Have you ever been out with the most gorgeous guy ever, at a nearly empty movie theater, watching an extremely gory remake of one of your favorite horror movies when suddenly you feel it coming...the quick editing and flickering of lights on the movie screen suddenly conjuring up dread in your stomach?
You first feel the slight tremors in your hands and legs along with your face becoming quickly flushed.
Trying to speak to the guy beside of you to tell him you'll be right back is impossible--your lips won't move and if you don't act soon, your legs won't move either.
So you limp to the bathroom, the bright lights nearly making you pass out, and fall--just in time--into a stall where you can peacefully have your seizure.
Of course, "peacefully" here means being alone for about two seconds. While you're sprawled out on the floor (at least you remembered to lock the stall's door), legs jerking all over the place, women are filing into the bathroom like maniacs. Jumping over each other to apply lipstick, attacking each other for the handicap stall, gossiping about Shelby's hooker dress--my god, did you see that? Bless her heart.
I can hear it all because when I have a seizure, I'm usually conscious.
Your muscles begin contracting, relaxing...contracting, relaxing. When my muscles contract as hard as they can, almost to the point of a cramp, it feels like that burn that affects your muscles after a good workout. Except, this is a horrible workout.
My right ear almost always goes deaf--a scary experience which can precede the seizure itself, allowing me to act before my legs give out or I pass out (which can happen--I'm not always conscious).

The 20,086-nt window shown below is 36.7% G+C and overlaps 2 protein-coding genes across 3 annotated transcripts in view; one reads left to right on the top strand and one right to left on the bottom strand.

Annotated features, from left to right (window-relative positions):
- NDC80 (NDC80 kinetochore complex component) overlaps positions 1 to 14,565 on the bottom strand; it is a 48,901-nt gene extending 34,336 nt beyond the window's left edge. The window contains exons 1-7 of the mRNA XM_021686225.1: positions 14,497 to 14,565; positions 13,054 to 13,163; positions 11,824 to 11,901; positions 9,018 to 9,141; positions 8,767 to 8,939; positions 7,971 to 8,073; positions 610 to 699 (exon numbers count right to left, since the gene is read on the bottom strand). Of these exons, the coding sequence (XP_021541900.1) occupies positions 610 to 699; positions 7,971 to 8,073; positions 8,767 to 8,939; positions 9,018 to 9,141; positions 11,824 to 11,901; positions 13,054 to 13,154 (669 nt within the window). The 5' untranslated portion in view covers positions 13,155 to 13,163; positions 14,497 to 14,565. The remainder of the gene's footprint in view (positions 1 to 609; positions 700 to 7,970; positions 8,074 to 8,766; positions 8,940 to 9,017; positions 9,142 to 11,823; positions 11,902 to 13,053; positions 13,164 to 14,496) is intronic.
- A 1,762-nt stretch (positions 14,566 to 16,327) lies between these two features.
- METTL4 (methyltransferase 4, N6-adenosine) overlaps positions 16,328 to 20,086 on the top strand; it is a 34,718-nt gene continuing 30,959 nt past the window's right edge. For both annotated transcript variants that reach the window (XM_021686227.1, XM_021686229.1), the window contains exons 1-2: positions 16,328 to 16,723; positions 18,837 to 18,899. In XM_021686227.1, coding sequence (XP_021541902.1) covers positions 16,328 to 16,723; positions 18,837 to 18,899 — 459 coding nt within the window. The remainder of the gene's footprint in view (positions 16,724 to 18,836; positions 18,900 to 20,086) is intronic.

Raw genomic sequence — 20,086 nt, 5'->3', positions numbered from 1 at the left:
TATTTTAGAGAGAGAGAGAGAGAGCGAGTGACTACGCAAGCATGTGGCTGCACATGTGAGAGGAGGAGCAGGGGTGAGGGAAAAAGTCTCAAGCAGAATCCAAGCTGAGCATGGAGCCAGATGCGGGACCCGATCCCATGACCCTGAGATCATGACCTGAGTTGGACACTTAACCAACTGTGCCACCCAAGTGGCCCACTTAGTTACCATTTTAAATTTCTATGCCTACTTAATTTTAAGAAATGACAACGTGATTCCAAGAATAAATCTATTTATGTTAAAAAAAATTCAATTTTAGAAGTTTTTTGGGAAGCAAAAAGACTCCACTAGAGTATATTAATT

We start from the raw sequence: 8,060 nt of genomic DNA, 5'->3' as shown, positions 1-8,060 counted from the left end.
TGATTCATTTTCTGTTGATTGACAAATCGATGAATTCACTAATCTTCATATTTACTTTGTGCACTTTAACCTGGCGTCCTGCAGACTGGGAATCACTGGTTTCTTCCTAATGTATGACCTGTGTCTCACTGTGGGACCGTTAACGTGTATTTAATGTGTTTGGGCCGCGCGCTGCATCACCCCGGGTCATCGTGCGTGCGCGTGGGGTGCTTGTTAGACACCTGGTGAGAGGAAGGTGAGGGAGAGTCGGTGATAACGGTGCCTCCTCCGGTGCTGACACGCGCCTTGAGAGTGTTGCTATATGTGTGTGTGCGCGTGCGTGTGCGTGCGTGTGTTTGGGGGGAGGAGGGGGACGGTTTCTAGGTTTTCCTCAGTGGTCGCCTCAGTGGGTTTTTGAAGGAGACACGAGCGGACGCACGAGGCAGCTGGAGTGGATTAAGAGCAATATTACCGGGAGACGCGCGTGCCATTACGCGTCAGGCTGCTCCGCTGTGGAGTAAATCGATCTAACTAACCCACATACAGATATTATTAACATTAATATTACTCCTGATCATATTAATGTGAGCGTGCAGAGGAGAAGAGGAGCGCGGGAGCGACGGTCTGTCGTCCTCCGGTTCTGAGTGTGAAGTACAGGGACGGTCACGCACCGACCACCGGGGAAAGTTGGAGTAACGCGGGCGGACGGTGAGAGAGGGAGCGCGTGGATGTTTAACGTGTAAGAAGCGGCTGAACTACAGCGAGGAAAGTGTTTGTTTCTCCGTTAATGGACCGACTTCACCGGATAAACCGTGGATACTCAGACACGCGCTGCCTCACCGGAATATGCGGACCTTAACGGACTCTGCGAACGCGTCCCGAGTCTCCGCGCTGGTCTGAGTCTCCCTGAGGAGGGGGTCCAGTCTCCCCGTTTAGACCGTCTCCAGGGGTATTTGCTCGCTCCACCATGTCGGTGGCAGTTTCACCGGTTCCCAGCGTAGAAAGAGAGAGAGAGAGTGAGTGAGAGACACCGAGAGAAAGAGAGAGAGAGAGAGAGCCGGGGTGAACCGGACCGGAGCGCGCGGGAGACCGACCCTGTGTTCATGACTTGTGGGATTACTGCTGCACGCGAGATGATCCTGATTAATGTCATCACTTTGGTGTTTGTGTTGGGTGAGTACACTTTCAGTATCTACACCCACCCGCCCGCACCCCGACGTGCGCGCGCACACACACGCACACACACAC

The scariest thing for me is the loss of control. My body, this thing I've controlled the movements of for years, suddenly decides NO! your legs don't need to work or your legs should jerk really quickly right now, you should start rolling and twitching your neck, and well, maybe you should just go ahead and pass out right here in the middle of Bojangle's while you're eating.
So why do I have these vile things? Lyme is the answer.
Because I've been afflicted with what is defined as chronic Lyme disease, I have neurological symptoms because the Lyme has been able to pass through my body (via the blood-brain barrier) into my brain. Seizures are just one of the neurological symptoms I deal with, but are easily one of the hardest to deal with.
Now, if you're wondering whatever happened to me, the cute boy, and the scary movie...I ended up brushing myself off, walking bravely (albeit a little shakily) back into the theater to sit down next to the boy who then asked, "Where did you go? You totally missed this girl cutting her own arm off."
Man, what a night.